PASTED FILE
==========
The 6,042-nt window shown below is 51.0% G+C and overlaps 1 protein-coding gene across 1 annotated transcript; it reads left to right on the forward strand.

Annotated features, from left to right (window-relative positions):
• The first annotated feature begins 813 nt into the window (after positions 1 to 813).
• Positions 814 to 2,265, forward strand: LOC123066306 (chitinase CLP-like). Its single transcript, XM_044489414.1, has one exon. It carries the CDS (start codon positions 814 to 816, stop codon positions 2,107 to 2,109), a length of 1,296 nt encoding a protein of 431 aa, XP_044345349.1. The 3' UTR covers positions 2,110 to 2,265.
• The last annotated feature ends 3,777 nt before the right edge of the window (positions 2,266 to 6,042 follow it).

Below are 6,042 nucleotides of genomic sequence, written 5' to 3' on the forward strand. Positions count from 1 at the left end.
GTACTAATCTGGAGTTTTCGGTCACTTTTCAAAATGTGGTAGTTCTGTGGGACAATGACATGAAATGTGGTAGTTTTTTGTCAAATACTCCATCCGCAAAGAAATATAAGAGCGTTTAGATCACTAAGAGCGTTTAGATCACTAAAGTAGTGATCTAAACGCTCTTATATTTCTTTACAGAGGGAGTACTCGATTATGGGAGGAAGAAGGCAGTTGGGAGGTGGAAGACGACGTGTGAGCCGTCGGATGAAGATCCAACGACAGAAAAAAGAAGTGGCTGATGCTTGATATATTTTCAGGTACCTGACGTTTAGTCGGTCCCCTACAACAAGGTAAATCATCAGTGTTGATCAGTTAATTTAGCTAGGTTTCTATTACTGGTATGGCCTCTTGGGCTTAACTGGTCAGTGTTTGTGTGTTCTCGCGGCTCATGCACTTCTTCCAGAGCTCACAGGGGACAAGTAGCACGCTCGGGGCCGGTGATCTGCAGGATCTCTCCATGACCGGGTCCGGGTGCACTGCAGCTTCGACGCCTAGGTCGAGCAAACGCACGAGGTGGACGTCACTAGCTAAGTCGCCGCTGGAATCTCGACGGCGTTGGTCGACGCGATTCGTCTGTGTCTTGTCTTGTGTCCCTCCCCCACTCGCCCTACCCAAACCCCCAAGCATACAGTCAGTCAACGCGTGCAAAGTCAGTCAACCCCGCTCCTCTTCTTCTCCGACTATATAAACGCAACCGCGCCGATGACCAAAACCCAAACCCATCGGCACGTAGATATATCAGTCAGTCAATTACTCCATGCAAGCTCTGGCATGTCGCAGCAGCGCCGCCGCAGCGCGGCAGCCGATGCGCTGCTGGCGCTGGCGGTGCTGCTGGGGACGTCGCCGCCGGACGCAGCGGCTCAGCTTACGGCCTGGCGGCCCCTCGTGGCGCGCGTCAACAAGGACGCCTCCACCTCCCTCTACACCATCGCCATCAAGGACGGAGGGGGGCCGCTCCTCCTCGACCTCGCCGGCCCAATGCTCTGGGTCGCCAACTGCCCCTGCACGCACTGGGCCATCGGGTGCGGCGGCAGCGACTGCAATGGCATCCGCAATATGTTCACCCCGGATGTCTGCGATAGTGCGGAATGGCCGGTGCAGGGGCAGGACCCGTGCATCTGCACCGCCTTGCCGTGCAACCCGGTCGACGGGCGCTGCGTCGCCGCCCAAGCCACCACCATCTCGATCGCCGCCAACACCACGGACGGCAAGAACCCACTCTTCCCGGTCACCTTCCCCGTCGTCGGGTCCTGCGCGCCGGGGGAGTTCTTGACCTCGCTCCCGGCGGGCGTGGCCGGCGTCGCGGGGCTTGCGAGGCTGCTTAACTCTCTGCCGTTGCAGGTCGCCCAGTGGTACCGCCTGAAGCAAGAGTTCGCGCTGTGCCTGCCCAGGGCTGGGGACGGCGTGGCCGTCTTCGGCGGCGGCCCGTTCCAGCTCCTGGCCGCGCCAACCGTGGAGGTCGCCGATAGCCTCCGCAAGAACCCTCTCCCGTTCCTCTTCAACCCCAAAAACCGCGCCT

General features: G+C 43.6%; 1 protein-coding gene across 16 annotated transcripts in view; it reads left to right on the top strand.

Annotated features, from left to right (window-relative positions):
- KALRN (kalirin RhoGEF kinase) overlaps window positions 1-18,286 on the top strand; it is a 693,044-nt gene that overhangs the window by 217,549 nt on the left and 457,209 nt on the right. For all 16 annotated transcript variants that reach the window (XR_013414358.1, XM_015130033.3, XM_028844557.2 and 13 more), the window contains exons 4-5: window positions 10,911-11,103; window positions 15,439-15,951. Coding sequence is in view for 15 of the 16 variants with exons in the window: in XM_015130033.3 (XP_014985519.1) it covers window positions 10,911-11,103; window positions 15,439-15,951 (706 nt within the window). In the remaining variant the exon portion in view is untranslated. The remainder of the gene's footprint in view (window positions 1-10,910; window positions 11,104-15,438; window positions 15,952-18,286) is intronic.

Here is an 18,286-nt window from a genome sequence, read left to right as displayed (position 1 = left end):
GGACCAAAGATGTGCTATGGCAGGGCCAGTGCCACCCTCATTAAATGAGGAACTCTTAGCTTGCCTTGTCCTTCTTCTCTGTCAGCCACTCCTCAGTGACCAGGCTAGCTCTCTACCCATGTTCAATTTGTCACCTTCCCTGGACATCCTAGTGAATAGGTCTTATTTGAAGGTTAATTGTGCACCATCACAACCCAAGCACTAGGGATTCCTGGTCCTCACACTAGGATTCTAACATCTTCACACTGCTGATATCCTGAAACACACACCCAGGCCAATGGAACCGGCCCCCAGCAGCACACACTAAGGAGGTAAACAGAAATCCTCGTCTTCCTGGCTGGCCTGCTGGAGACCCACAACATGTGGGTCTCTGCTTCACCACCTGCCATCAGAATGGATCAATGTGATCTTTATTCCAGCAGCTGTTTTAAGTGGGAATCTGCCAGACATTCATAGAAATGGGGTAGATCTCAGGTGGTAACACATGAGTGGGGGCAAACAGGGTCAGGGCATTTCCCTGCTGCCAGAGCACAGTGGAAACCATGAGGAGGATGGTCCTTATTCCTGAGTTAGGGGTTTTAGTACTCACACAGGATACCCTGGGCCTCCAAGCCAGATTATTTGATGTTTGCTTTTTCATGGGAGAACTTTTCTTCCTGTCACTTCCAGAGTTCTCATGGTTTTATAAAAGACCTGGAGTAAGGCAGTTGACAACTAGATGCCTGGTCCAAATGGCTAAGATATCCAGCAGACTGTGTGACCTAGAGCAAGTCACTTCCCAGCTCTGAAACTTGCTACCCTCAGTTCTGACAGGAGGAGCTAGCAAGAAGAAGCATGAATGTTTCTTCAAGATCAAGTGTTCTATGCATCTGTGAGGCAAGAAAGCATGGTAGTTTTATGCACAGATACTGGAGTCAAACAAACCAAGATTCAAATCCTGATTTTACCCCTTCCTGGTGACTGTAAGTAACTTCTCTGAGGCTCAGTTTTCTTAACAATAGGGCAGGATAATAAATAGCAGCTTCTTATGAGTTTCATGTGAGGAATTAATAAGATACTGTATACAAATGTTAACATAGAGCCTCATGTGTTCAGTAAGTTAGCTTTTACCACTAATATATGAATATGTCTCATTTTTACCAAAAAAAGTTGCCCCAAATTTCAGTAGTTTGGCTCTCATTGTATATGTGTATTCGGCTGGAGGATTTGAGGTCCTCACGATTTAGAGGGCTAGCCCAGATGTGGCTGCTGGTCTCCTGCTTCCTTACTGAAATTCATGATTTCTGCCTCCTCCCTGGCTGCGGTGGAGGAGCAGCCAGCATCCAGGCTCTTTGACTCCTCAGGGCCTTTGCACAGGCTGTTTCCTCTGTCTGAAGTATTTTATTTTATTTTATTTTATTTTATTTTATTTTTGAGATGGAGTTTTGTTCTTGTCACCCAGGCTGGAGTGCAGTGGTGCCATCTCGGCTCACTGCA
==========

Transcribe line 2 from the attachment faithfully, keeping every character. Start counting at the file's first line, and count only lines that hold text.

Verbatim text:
Annotated features, from left to right (window-relative positions):